Last week I was spending time with a dear and longtime friend who is battling cancer. As we sat together while she was receiving her chemo treatment I was yet again inspired by how seemingly effortlessly she thinks of others before herself. This time, she was talking about a blog she was reading recently to get homemaking tips.

Homemaking tips? When you’re struggling with a life threatening disease? Battling chronic fatigue and the side affects of toxic drugs? Struggling with understandable fears about your future?

Liz’s heart for her home still comes through. She was telling me how the blog encourages homemakers to pick one project a day to tackle. It could be as simple as reorganizing a junk drawer or making it a point to make your bed first thing in the morning. She read a tip there that suggested that she clean out and wipe down her sink each night. Even if the dishes are just rinsed and put on the counter to load into an already-full dishwasher the next day, she talked about how good it felt to have a clean sink to wake up to.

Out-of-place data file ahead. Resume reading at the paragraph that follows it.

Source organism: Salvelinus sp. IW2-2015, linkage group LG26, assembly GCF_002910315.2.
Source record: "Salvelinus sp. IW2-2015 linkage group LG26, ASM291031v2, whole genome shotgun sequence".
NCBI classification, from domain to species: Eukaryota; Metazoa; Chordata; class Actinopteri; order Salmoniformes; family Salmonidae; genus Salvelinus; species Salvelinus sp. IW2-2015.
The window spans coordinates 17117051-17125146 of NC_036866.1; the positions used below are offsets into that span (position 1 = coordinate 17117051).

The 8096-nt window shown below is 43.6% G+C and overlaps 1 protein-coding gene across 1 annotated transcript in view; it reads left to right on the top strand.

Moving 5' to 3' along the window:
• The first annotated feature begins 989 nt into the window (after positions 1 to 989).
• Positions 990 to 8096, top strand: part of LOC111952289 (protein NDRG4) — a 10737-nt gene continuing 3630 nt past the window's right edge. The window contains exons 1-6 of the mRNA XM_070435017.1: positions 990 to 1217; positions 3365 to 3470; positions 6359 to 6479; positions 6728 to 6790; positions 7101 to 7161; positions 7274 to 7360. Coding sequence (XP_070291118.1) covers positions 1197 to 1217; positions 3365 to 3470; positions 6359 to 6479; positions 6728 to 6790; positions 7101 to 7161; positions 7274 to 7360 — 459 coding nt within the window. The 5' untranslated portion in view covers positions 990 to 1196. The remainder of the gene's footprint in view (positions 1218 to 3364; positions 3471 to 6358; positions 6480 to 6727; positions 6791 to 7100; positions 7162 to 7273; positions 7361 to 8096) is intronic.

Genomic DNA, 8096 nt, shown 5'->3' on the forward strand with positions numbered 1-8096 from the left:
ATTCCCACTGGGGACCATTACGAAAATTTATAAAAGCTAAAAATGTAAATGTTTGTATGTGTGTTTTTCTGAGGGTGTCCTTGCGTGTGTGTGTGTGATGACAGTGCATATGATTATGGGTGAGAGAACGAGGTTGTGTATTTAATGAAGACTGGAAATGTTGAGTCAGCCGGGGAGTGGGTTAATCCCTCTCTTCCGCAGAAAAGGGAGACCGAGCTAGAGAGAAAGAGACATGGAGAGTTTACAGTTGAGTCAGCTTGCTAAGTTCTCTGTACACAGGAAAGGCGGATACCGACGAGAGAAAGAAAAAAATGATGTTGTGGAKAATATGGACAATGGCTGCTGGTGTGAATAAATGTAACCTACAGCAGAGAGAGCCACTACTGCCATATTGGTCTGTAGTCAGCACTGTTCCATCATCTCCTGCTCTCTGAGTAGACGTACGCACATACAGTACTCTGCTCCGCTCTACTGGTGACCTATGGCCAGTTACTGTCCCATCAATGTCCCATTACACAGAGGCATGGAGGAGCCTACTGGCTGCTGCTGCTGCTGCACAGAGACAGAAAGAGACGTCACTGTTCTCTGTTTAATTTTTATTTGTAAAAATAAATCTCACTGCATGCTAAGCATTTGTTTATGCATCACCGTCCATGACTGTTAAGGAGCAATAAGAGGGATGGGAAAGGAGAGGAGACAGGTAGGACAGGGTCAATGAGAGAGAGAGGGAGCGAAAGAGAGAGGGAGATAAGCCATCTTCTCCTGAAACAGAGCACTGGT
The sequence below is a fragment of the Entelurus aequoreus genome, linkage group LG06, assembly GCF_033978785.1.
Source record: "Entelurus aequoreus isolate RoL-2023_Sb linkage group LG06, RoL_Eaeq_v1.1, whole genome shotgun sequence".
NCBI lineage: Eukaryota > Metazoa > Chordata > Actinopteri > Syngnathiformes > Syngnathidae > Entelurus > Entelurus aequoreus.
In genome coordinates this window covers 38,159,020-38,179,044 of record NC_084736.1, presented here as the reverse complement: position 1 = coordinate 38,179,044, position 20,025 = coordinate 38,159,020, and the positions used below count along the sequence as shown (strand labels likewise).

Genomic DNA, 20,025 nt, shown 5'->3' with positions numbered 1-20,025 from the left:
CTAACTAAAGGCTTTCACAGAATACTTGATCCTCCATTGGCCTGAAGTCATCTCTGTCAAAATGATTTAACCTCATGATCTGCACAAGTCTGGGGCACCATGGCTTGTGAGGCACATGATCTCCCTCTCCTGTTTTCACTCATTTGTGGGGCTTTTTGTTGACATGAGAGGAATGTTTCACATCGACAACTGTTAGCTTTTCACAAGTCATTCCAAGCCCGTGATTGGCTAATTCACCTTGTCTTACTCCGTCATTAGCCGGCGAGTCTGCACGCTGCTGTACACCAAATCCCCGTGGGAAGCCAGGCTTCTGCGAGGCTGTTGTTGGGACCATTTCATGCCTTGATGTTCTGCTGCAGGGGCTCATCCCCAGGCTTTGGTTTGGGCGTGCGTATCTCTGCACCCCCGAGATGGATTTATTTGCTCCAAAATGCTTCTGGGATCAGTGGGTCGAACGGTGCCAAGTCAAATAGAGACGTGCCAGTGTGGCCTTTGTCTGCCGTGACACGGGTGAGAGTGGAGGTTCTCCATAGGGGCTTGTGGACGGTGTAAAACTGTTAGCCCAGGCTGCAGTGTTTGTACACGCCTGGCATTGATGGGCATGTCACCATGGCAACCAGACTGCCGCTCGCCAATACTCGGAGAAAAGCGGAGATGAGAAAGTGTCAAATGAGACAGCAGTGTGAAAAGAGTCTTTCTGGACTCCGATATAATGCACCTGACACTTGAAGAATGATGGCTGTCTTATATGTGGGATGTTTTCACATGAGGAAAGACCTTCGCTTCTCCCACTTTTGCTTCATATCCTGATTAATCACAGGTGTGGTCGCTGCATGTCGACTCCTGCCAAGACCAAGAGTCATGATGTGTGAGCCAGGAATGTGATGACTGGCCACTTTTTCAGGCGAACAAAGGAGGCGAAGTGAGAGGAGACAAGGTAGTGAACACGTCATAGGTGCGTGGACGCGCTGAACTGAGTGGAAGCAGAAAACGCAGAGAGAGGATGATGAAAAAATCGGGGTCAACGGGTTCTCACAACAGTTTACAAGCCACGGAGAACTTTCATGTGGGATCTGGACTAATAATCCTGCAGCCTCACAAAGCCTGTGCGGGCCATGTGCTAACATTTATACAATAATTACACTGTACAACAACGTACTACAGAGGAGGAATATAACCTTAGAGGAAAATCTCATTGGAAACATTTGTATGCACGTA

I  am often inspired by how my friend is navigating the turbulent waters in which she finds herself, and this day was no exception. Her heart to care for her home came through even as the chemo drugs were flowing through her veins.

I’ve been thinking about our conversation since then. While I believe it’s critically important to put the horse of heart attitudes about homemaking before the cart of practical ways to make our homes the priority the Bible teaches (see more about that here), the fact is this: being a passionate and effective homemaker requires both planning and work.

Liz can’t do heavy cleaning anymore. But she can usually rinse her dishes and wipe out her sink. She found something she could do regularly, rather than reaching for something too ambitious. You may not have a chronic or terminal disease, but there are other providential limitations that prevent you from keeping a sparkling house everyday. (Do you know anyone who can? I don’t!)

I am finding help in what I’m calling the Project/Habit approach to homemaking these days. Before I go to sleep each night I choose one project to do the next day that will take no more than 15- 30 minutes:

  • Clean the ceiling fans (I have some really dusty ones in my house!)
  • Move the couches and vacuum under them
  • Reorganize the linen closet
  • Straighten the pantry